Mehluli Sibanda, Senior Sports Reporter
ZIMBABWE budding squash talent Ryan Gwidzima, who was meant to further his career at Wycliffe College in the United Kingdom, has seen his progress being halted by the coronavirus pandemic, as he has been in Zimbabwe since March.
Gwidzima flew home at the end of March prior to planes being grounded and has been with his family since then.
The 14-year-old was in the process of completing year nine in UK when he was forced to return home.
He continued his schooling via e-learning at Wycliffe College and completed his first year of high school.
The lad had big plans for this year, as he was scheduled to take part in the Dutch Open as well as the US Open.
Although he resides at the Suburbs Squash Club where his father is employed, Gwidzima cannot sharpen his skills since the facility is closed and is making use of a neighbour’s garage to train.
“I was hoping to do the Dutch Open and the US Open, but my career has been put on hold. I was training and getting ready for the tournaments. I am just running and playing squash in the garage and trying by all means to do what I can,” Gwidzima said.
An update provided by the Ryan Gwidzima Trust indicated that the youngster’s future is now reliant on the aftermath of Covid-19.
Those providing financial assistance for him are not keen to send him back to UK even at the resumption of schooling in September because of fears of the possibility of a second wave of Covid-19 infections.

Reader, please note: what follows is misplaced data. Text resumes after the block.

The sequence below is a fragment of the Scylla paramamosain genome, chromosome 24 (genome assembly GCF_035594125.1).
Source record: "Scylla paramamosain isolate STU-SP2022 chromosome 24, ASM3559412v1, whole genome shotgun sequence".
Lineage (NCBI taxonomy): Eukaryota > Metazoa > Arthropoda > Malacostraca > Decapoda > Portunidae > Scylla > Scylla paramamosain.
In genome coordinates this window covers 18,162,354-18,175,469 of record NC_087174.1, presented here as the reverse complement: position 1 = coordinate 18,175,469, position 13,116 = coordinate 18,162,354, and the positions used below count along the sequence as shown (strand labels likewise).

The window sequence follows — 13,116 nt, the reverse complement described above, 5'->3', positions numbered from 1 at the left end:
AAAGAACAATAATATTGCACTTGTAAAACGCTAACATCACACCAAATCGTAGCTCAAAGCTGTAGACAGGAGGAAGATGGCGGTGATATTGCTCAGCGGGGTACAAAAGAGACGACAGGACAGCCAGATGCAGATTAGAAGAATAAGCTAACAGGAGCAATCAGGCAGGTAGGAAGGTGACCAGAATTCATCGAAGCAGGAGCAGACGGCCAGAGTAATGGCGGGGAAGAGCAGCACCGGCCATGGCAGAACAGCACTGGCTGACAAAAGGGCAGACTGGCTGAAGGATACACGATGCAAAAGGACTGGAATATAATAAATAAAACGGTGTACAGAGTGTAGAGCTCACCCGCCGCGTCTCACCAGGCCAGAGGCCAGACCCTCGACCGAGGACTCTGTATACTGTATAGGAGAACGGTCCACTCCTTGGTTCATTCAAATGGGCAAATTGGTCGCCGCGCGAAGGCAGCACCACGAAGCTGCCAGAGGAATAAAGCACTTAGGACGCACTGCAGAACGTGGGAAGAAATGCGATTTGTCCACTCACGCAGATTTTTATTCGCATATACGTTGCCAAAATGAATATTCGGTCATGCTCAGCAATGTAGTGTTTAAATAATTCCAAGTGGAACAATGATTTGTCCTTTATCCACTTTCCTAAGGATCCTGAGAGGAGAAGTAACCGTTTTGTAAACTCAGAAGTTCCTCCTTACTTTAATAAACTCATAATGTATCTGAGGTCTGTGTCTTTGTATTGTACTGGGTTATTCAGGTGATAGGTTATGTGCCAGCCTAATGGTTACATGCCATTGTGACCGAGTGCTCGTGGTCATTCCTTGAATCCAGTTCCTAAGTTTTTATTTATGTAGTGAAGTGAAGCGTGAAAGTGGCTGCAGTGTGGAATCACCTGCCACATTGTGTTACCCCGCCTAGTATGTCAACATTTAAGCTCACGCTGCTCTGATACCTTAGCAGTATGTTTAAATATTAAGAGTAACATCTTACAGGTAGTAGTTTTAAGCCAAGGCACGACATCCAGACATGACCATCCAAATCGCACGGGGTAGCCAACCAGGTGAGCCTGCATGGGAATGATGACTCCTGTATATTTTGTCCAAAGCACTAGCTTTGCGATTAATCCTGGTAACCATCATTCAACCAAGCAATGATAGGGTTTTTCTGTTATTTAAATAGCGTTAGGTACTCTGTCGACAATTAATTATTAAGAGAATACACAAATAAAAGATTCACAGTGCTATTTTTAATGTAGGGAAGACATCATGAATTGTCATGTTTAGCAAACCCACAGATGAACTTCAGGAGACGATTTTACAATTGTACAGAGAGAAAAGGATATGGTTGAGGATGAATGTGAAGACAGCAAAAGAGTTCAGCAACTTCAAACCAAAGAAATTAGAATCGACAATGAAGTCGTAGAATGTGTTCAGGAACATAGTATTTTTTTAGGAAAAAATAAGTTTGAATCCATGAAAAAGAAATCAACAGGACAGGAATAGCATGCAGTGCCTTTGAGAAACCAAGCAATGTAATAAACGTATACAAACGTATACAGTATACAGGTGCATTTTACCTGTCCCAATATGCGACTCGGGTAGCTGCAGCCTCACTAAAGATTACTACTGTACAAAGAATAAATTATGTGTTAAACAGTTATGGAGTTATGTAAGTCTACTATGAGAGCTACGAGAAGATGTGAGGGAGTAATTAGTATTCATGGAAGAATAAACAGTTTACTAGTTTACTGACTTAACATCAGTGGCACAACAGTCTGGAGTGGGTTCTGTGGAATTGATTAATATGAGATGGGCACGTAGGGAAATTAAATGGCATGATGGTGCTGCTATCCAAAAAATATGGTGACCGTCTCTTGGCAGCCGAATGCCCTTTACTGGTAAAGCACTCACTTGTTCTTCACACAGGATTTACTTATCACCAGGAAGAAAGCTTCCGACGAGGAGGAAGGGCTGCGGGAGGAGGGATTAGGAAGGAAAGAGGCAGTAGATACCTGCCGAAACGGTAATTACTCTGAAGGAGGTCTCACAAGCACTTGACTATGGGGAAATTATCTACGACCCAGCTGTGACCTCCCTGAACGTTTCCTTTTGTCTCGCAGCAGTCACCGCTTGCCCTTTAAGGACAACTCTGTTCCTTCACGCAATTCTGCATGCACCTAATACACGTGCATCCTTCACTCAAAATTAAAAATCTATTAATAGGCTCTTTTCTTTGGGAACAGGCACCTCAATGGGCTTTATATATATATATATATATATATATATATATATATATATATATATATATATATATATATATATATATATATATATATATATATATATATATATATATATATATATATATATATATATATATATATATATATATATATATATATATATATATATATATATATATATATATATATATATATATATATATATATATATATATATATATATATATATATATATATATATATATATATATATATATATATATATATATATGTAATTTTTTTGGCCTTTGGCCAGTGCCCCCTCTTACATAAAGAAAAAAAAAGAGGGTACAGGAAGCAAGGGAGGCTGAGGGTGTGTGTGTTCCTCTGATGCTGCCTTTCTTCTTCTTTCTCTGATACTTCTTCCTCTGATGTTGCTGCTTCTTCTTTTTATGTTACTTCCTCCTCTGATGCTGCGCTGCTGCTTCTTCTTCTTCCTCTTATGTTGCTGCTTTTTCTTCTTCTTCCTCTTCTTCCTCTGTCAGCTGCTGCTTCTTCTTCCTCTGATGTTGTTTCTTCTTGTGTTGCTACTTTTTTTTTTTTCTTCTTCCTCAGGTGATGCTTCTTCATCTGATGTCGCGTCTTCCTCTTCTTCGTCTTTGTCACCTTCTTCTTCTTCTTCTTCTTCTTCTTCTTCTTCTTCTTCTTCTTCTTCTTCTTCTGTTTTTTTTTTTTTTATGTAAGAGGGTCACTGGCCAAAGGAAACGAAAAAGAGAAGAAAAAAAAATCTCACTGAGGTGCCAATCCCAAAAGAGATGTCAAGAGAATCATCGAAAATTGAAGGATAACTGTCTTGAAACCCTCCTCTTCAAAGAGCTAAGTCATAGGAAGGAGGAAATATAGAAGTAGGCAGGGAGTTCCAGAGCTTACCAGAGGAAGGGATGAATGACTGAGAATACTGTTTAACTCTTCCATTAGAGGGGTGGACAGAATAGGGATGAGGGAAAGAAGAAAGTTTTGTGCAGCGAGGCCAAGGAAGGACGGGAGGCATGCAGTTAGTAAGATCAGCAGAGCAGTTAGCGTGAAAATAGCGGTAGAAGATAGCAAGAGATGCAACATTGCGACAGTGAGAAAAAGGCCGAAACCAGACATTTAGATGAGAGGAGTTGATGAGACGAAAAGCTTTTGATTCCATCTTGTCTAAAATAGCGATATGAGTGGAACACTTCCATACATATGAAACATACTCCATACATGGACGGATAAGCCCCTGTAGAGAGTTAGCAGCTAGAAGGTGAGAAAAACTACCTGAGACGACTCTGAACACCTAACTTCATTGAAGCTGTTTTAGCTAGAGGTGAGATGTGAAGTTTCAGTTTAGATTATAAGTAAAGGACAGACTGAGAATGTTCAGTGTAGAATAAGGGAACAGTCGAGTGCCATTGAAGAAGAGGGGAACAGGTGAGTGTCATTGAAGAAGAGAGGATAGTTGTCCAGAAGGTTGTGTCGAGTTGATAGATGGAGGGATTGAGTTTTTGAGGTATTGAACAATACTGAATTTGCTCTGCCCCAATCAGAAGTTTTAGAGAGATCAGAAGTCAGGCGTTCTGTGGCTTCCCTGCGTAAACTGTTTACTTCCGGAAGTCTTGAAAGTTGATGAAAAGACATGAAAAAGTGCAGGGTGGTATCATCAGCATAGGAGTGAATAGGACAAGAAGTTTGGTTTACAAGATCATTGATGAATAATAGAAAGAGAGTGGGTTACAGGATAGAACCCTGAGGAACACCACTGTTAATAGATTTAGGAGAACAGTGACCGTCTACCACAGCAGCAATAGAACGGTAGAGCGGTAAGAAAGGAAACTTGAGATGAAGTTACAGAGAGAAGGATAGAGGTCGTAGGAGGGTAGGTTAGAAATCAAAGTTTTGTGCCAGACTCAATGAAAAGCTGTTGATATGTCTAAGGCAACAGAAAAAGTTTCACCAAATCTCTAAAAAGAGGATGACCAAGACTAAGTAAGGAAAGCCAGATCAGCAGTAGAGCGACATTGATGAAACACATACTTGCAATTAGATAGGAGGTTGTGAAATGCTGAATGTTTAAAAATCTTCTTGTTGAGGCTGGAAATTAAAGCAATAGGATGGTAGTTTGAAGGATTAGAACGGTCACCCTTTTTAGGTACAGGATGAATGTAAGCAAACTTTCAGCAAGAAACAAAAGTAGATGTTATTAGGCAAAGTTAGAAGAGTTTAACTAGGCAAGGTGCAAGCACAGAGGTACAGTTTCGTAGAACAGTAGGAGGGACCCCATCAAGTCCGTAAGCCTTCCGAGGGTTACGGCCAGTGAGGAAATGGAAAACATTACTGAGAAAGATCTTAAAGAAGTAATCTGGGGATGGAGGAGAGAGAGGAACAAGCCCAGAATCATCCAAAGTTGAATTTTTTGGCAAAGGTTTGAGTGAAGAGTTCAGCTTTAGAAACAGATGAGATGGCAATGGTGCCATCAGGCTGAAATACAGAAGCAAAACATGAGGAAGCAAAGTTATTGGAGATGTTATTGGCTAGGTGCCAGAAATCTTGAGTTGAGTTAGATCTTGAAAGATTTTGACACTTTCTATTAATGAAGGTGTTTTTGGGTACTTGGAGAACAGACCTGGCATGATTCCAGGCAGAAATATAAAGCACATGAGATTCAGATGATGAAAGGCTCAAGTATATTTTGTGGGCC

“His future is now dependent on what transpires with Covid-19. Wycliffe have been informed of our reluctance to send Ryan back in September because there may be a second wave and who would look after him in a prolonged shutdown again, and what would happen if he got sick?” said the trust.
Schools in Bulawayo have been engaged, with a plan in place should Gwidzima remain in the country for a prolonged period.
On the prospect of being in Zimbabwe for a long time, Gwidzima feels players locally will not give him the same competition he got while at Wycliffe.
“It’s going to be quite hard, but if I am to play players here it’s going to be pretty much easy, but I might have to make it hard for myself by giving them points like minus 10 and I would be like on zero. Hopefully my dad can train me one on one and make the most out of it,” he said.
Gwidzima has been at Wycliffe College since 2018, a move which has boosted his chances of becoming a professional squash player.
Some of his achievements since moving to UK are winning the Under-13 boys title at the Hungarian Junior Open in October 2018 and England Squash North West Junior Under-13 boys Championships during the same month.
In September of the same year, Gwidzima finished ninth in the Under-13 boys at the Karakal Welsh Junior Open.
His accomplishments saw him bagging the 2018 Junior Sportsperson of the year at the Annual National Sports Awards held early last year.
Despite the setback, Gwidzima is optimistic he can still become a professional squash player in future since he is training and still in love with the sport. — @Mdawini_29